Oscillations in the 10–25 Hz range have been described in other subregions of hippocampal slices in vitro. Tetanic stimulation of CA1 is followed by population spikes that are initially at γ (30–90 Hz) frequencies but slow to the β (10–25 Hz) range before terminating (Bracci et al. 1999; Whittington et al. 1997). However, the duration and morphology of these discharges differs from the 9–16 Hz oscillation we recorded before secondary generalization, suggesting that different mechanisms underpin the two types of discharge. An alternative possibility is that recruitment of extrahippocampal sites into the neuronal network generating the seizure contributed to the emergence of stage IV activity. Acute seizures produced by systemic injection of bicuculline resulted in spike-wave or polyspike-wave seizures with bursts in the 2–4 Hz and 10–15 Hz ranges (Steriade and Contreras 1998). Paired recordings from cortex and the thalamus suggest that both oscillations are generated in cortex (Neckelmann et al. 1998; Steriade et al. 1998). Furthermore, repetitive magnetic stimulation of motor cortex at 10–20 Hz for 10 s may cause seizures in normal humans (Pascual-Leone et al. 1992). Thus it is possible that the emergence of the 9–16 Hz oscillation reflects recruitment of the neocortex into the seizure. Resolving this issue will require multi-site recordings involving both cortex and hippocampus during spontaneous seizures.

Ventral commissure/fimbria lesions

Histology revealed that the lesions to the ventral commissure also involved the fimbria. This complicates interpretation of the effects of the lesion because the fimbria carry GABAergic (Freund and Antal 1988) and neuromodulatory inputs such as the cholinergic pathway from the septum the dorsal hippocampus (Swanson and Cowan 1977). It could be argued that loss of neuromodulatory inputs to the hippocampus ipsilateral to the lesion affected neuronal excitability in a manner which prevented recruitment of that hippocampus into the seizure. We believe that this probably is not the case. First, lesioning the fimbria results in interictal spikes, suggesting that the lesion is proconvulsant (Buzsáki et al. 1989). Second, we recorded seizures originating in the injected hippocampus even if the ipsilateral ventral commissure/fimbria were lesioned.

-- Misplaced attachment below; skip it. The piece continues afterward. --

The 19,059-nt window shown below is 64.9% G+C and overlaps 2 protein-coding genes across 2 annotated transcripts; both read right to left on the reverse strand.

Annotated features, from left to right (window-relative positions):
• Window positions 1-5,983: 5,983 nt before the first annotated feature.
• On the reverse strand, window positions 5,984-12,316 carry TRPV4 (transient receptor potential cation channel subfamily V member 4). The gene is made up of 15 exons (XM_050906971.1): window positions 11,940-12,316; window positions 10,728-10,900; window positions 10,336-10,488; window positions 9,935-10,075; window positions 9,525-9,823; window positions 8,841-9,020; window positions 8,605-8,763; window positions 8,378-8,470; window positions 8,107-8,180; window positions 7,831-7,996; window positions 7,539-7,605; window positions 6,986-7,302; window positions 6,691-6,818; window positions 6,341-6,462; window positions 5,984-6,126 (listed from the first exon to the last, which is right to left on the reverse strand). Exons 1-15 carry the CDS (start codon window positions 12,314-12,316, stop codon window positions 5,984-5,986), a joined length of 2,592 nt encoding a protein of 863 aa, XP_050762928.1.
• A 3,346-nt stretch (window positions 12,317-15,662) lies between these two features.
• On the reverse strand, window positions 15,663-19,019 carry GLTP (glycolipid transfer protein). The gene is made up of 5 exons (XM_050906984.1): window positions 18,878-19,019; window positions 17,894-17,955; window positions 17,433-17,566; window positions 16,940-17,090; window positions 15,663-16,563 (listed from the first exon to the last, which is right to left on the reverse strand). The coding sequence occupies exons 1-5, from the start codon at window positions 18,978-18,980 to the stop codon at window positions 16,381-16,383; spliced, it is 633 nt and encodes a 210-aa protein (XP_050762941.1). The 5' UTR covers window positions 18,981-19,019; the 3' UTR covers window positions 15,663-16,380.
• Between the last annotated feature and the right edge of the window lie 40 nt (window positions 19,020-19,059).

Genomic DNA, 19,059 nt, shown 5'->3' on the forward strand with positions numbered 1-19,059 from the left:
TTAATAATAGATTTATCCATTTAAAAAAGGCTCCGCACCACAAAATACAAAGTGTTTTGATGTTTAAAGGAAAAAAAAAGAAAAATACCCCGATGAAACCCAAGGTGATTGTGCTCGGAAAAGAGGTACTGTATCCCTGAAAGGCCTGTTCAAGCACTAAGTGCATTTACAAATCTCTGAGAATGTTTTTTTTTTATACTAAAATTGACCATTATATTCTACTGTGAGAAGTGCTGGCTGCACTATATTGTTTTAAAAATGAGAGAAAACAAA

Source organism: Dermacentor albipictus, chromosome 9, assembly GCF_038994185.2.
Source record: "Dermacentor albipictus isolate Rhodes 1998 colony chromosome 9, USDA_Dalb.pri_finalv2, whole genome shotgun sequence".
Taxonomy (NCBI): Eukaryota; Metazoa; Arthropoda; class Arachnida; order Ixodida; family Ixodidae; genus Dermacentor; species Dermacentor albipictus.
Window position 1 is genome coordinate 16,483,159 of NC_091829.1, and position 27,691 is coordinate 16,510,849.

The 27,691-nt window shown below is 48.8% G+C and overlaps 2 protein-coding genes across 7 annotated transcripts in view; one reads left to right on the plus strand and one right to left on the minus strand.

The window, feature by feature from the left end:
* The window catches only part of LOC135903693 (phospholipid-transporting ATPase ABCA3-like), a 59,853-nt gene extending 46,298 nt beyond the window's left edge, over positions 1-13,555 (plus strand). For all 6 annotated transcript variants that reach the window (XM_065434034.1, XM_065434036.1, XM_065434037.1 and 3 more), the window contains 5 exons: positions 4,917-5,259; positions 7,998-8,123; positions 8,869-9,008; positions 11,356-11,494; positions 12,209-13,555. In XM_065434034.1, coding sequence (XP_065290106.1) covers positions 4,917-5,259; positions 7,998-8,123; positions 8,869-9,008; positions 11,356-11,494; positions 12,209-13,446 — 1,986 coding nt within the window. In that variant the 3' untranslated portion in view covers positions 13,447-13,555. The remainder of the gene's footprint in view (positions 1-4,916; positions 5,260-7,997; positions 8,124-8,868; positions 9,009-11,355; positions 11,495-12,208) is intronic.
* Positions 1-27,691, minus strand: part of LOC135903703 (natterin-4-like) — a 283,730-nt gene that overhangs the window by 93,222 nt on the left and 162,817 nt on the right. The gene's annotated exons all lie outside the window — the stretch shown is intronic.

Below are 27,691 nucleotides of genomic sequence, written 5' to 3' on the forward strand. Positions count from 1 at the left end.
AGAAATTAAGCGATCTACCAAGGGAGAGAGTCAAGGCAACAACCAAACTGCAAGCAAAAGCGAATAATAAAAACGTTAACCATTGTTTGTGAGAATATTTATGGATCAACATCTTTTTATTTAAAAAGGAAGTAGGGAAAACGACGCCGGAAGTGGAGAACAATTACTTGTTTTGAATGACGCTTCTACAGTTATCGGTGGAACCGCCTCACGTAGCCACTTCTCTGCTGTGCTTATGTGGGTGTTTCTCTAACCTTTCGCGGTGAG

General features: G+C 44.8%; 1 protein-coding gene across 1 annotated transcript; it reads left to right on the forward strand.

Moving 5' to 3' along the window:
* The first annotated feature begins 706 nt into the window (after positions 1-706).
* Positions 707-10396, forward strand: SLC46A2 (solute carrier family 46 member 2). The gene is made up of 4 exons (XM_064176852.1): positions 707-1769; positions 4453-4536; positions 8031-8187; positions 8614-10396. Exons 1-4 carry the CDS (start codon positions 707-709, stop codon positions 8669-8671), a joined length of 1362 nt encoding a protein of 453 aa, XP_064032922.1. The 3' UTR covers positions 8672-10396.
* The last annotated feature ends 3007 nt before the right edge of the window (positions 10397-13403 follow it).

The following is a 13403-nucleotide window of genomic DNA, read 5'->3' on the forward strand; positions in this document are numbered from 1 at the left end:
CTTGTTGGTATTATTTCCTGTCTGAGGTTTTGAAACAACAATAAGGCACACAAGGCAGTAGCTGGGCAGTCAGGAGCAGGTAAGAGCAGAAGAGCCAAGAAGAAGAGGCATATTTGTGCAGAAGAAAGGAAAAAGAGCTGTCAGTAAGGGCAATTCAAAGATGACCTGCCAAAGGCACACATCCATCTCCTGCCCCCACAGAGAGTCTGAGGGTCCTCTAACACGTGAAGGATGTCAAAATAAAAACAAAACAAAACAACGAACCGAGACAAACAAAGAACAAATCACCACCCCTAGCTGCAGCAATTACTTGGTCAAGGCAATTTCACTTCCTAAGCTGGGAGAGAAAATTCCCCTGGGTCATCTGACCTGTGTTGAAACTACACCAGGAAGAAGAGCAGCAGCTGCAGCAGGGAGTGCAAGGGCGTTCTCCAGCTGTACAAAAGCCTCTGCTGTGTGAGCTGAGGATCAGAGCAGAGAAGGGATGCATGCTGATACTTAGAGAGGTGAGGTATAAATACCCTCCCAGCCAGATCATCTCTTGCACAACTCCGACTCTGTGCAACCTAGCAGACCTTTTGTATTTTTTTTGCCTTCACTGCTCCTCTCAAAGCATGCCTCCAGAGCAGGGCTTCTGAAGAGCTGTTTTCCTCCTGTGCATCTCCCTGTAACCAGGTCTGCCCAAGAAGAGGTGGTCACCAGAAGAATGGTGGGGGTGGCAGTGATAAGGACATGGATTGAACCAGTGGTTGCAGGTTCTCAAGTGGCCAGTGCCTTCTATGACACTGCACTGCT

Seizure discharges were recorded in the uninjected hippocampus when the ventral commissure, the major link between the dorsal hippocampi, was cut. We cannot be definitive about the provenance of this epileptic activity because our recordings did not include extrahippocampal sites. However, one possibility that needs to be considered is that it was driven by seizure activity at subcortical sites (Gale 1992).

Synchronization of CA1 firing